As Amandla Stenberg prepared for her lead role in the film adaptation of The Hate U Give, she devoured Angie Thomas' 2017 young adult novel. "Reading the book became this strange, spiritual thing because it started to feel like I was reading my own diary," she says.
Like protagonist Starr Carter, Stenberg grew up in a black neighborhood, but attended an overwhelmingly white school. "I had a very parallel experience," she says. Stenberg was 10 when she began attending a school across town; she was one of just four black girls in her grade.
"I became really familiar with the experience of being isolated in my ethnicity," Stenberg says. She found it hard to "show all the way up" or be fully herself.
"I wanted to fit into this space in which the culture was really white and privileged and kind of alternative," she says. "So I learned how to adapt to that environment in order to feel included."
In the movie, Starr also learns to code switch to fit in. "That means flipping a switch in my brain" around her prep school classmates, she says. But she's proud of where she's from — Starr "loves her blackness," Stenberg explains.
One night, Starr and her childhood friend Khalil are pulled over by a white police officer who shoots Khalil when he mistakes his hairbrush for a weapon.
Thomas told NPR she was inspired to write The Hate U Give after the fatal shooting of Oscar Grant—a young, African-American man who was killed by a white transit officer in Oakland on New Year's Day in 2009.
Grant was unarmed when he was shot, and Thomas was struck by the media coverage that focused on Grant's criminal record rather than the circumstances of his death. "More people were talking about what he had done in his past than the fact that he unjustly lost his life," Thomas said.
Starr is the only witness to Khalil's killing. While she wants the police officer to face justice, she's afraid to speak out. Without giving too much away, she has good reasons for wanting to hold back.
But Starr's father doesn't accept her silence—he raised his children to fight to be heard. He's taught them the Black Panther's Ten-Point Program—including "an immediate end to police brutality and murder of black people"—and to work for justice "by any means necessary."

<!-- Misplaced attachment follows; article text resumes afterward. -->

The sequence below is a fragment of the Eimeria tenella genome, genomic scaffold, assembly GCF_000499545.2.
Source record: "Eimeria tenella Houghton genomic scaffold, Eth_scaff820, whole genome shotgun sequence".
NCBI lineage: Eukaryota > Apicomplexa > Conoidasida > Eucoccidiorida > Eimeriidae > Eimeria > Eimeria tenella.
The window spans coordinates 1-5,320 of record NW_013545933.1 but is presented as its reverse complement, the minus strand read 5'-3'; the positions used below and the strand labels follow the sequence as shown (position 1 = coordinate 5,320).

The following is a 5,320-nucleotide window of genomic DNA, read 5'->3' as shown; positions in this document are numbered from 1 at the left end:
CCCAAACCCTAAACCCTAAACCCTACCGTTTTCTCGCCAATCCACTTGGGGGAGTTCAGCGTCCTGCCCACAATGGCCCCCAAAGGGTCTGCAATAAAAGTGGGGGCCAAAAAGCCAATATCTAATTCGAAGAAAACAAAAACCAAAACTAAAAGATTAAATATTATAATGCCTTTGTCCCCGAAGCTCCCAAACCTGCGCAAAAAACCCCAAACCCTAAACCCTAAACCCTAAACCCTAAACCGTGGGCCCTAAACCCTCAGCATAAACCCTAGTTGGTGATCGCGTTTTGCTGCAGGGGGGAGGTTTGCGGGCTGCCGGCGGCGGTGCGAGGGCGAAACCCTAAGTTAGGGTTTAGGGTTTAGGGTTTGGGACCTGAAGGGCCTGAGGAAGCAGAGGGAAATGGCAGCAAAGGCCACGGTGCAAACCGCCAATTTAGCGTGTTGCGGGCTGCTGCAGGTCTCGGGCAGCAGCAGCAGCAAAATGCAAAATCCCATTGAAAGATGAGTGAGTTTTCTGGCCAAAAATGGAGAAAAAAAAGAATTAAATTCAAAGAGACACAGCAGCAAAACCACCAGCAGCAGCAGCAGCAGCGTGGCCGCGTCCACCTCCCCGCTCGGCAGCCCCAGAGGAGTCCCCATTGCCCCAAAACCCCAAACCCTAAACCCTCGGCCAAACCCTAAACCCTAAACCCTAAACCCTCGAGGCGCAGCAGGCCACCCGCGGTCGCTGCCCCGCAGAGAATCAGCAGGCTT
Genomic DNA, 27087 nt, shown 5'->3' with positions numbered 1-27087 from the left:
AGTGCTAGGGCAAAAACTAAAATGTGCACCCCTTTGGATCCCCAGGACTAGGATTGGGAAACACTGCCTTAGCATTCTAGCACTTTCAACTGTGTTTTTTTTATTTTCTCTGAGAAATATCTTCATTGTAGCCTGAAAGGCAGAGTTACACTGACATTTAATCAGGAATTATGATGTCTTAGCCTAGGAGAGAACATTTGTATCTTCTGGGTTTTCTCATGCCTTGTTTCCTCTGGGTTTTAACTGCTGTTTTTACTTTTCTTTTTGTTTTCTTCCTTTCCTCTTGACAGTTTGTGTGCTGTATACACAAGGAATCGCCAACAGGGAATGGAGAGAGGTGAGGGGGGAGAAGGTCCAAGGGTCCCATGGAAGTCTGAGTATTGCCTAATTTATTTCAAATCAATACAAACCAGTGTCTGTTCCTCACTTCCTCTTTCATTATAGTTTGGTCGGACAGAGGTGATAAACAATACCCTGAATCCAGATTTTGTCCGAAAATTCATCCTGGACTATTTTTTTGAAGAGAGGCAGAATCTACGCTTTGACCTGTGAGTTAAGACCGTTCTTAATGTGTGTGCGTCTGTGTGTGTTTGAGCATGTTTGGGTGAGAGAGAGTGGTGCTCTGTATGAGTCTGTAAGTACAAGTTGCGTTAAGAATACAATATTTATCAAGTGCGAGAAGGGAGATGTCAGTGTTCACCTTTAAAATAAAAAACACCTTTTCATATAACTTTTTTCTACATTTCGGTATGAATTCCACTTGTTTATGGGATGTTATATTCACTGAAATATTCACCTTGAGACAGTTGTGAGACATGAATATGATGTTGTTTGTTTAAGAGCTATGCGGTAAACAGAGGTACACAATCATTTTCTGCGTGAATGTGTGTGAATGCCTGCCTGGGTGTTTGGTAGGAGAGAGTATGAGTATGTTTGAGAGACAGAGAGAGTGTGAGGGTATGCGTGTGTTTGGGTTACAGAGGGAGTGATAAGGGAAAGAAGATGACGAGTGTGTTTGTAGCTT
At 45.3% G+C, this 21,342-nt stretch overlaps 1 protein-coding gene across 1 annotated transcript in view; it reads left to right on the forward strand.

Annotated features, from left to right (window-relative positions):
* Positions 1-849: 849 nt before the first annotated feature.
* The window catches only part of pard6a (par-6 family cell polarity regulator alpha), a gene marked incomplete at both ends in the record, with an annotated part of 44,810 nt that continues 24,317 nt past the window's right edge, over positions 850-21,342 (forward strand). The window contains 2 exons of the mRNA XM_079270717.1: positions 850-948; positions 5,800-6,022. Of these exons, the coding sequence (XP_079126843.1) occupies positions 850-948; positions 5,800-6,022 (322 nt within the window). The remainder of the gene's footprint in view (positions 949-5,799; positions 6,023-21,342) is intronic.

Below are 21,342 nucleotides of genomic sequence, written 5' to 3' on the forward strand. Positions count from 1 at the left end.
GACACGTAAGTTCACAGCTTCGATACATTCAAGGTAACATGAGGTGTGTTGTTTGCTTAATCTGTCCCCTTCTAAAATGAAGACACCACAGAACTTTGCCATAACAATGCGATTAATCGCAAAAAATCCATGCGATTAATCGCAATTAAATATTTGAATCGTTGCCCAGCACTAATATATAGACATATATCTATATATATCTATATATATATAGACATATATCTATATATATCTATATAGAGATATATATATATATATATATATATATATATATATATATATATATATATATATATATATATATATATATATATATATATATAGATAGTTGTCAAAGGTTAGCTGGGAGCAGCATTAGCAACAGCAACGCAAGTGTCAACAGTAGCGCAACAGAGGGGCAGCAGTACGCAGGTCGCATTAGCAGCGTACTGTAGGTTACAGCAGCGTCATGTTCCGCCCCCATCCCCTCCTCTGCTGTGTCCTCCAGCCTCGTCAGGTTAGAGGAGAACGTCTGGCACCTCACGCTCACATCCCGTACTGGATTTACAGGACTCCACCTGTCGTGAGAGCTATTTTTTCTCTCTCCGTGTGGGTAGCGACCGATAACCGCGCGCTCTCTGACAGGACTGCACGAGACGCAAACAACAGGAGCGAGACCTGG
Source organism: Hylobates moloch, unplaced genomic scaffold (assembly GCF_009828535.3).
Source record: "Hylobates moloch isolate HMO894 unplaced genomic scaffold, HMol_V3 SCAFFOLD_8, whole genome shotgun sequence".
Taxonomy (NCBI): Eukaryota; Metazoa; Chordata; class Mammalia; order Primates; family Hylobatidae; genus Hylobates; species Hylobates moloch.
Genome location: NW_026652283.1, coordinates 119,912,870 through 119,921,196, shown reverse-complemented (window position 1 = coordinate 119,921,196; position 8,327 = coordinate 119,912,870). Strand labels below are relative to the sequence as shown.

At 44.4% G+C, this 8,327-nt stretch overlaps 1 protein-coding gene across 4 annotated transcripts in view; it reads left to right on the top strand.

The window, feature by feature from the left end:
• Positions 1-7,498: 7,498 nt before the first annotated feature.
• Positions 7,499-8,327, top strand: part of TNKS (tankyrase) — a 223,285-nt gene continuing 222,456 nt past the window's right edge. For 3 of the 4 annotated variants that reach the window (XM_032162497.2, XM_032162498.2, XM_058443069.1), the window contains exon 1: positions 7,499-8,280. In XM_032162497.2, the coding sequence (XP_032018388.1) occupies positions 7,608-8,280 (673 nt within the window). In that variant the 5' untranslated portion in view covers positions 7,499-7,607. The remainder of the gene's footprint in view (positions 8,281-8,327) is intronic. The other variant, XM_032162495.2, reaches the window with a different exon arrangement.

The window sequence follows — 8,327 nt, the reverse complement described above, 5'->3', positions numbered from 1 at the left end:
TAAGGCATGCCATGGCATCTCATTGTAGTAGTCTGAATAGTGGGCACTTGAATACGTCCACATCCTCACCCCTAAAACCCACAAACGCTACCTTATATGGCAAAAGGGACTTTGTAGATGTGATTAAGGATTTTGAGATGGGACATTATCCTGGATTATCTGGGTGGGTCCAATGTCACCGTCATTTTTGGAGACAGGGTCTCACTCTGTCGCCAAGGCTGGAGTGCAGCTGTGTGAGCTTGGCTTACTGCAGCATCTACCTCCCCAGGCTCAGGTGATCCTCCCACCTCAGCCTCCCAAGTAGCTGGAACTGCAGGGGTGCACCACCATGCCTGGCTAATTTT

"So why you gonna be quiet?" he asks Starr.
There were special screenings of the film around the country before its official release. Students at Washington, D.C., area public schools had the opportunity to see the film at the Smithsonian National Museum of American History.
Tiana Minor, 16, who attends Fauquier High School in Virginia, says society tries to "overlook" or "sugarcoat" issues of racial injustice. She thinks the film will help people open their eyes to what she knows are "real-life problems."
Minor's classmate, Devon Lewis, 16, says he understands Starr's reluctance to speak out. "She wants to talk, but she can't because she just doesn't have the voice yet," he says. Lewis adds that he liked the way the father in the story named his daughter "Starr" for "light." That's a detail Stenberg likes, too.
"Something that's so beautiful about black culture is that we give our children power in their names," Stenberg says. "My name actually means 'power' in Zulu and Xhosa. It was something that my mom was very intentional with. I think we recognize that it's a tough world out there, and so we give our children names that they can use as superpowers."
This notion of what you "give your children" is referenced in the title of the book and movie: The Hate U Give. It comes from Tupac Shakur's THUG LIFE: The Hate U Give Little Infants F***** Everybody. As Amandla Stenberg says—the love you give is even more powerful.